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External references

MyST allows you to connect your documents to external linked content like Wikipedia, which allow for hover-references with external content. External references are references to structured content or documents that are outside of your project. MyST supports referencing rich content in a growing number of formats, including:

  1. other mystjs projects, with rich cross-linking of content
  2. integrating directly with Wikipedia articles to show tooltips,
  3. linking to other Sphinx documentation using intersphinx,
  4. link to files on GitHub and show inline previews,
  5. showing structured content from scholarly sources like DOIs or RRIDs.

#Referencing external MyST projects

When using the HTML renderer for MyST, an API is provided for the deployed site. This provides pre-parsed, structured content as an AST that can be included and rendered in a tooltip.

#Referencing external Sphinx documentation

MyST can integrate directly with other Sphinx documentation, which is used in many Python projects including the standard library.

In your project configuration, include the references object with named links out to the Sphinx or MyST documentation that you will reference in the project. For example, in the demonstration below we will load the Python 3.7 documentation and JupyterBook docs, both of which use sphinx and expose cross references through an objects.inv file.


When you specify these in your project configuration, MyST will load and cache the remote objects.inv file, and provide access to all of the references in that project.

To reference a function, class or label in the linked documentation, use the myst: protocol in a link followed by the project key and the target. For example, <myst:python#library/abc> renders to:
"abc — Abstract Base Classes"
and is made of a protocol, project and target.

The protocol for this type of link is myst:, and is what selects for cross-project referening.
the project key above is "python" which is defined in your local above.
The project is optional, however, we recommend that you include it to both efficiently look up the reference as well as be explicit as to what project you are referring to.
If the project is not included, all projects will be searched for the reference in the order given in the intersphinx configuration.
The target is everything that follows the # and is a named reference in the project.
In the example above it is "library/abc".

As with any link, the text can be overridden using markdown link syntax [text](myst:...).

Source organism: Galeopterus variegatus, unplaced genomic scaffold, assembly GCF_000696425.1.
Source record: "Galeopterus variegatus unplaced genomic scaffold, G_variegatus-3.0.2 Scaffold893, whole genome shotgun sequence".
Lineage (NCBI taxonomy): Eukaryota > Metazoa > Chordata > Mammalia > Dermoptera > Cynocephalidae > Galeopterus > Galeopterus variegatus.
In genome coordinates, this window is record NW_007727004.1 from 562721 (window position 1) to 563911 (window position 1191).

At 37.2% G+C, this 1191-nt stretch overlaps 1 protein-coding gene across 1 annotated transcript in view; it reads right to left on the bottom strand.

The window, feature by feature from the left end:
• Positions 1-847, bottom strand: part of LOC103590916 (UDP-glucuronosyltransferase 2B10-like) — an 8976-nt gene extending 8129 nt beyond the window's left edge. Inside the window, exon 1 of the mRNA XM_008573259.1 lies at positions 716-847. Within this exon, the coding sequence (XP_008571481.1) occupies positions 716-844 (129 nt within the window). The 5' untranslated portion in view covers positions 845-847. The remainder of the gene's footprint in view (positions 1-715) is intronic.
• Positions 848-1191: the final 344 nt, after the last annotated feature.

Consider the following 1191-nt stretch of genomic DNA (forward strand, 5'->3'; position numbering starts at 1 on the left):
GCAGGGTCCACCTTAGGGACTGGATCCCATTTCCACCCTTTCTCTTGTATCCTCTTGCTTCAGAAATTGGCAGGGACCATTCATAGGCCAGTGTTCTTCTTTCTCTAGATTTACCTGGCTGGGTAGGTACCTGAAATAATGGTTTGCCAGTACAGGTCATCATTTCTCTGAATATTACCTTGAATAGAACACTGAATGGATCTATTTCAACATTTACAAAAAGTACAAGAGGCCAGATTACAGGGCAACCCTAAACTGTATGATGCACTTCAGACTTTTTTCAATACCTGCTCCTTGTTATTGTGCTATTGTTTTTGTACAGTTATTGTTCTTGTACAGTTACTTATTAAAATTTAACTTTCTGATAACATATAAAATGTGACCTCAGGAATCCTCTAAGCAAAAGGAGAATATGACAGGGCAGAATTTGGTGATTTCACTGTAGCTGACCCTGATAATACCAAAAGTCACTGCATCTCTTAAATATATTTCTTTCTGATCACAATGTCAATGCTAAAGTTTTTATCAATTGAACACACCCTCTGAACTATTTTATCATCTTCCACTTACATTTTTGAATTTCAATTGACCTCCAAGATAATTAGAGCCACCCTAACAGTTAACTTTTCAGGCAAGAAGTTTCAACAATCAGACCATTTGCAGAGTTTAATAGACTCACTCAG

MyST can directly integrate with Wikipedia to create hover-card information directly integrated into your myst documents. The syntax follows standard markdown links, under the wiki: protocol followed by the page title. As with any other link, you can either follow a [text](wiki:Page_Title) or <wiki:Page_Title>, which if no text is provided for the links will be replaced with the page title.

Primordial <wiki:gravitational_waves> are hypothesized to arise from <wiki:cosmic_inflation>, a faster-than-light expansion just after the <wiki:big_bang>.

The links will take you to Wikipedia, as well as provide a tooltip and description directly on the page.

To show different text you can use a similar technique to references:
[my **bold** text](wiki:reference)

* [big bang](wiki:The_Big_Bang_Theory) * [](wiki:big_bang)

MyST can directly integrate with links to GitHub to create hover-card information directly integrated into your MyST documents. For example, a link to the linkTransforms plugin code shows a preview of the code. The code preview works for both mutliple line numbers and higlighting single lines, which shows the surrounding ten lines, with the referenced line highlighted. If you reference the full file then the first ten lines of the file are shown in the preview.

#Linking DOIs

It is possible to include DOIs as external content, and they are also added as citations to your project and show up in the references section at the bottom of a document. See Citations and bibliography for more details, specifically , which explains linking DOIs with the <doi:10.5281/zenodo.6476040> or [](doi:10.5281/zenodo.6476040) to create a citation, for example ().

#Research Resource Identifiers

RRIDs are persistent, unique identifiers for referencing a research resource, such as an antibody, plasmid, organism, or scientific tool. These are helpful for ensuring reproducibility and exact communication in scientific studies. See the RRID website for more information.

MyST allows you to directly integrate with the RRID database to pull information and validate the links are correct as you are writing documents. The metadata is passed to subsequent systems (e.g. PDF documents, compatible journals and preprint servers) and helps keep your science reproducible.

To create an RRID link, use the rrid: protocol followed by the resource identifier, for example:

  • [](rrid:SCR_008394) becomes
  • <rrid:SCR_008394> becomes
  1. Cockett, R. (2022). Future of Research Communication &amp; Collaboration. 10.5281/ZENODO.6476040
  2. Ridler, T., Witton, J., Phillips, K. G., Randall, A. D., & Brown, J. T. (2020). Impaired speed encoding and grid cell periodicity in a mouse model of tauopathy. eLife, 9. 10.7554/elife.59045
  3. Rossant, C., Kadir, S. N., Goodman, D. F. M., Schulman, J., Hunter, M. L. D., Saleem, A. B., Grosmark, A., Belluscio, M., Denfield, G. H., Ecker, A. S., Tolias, A. S., Solomon, S., Buzsáki, G., Carandini, M., & Harris, K. D. (2016). Spike sorting for large, dense electrode arrays. Nature Neuroscience, 19(4), 634–641. 10.1038/nn.4268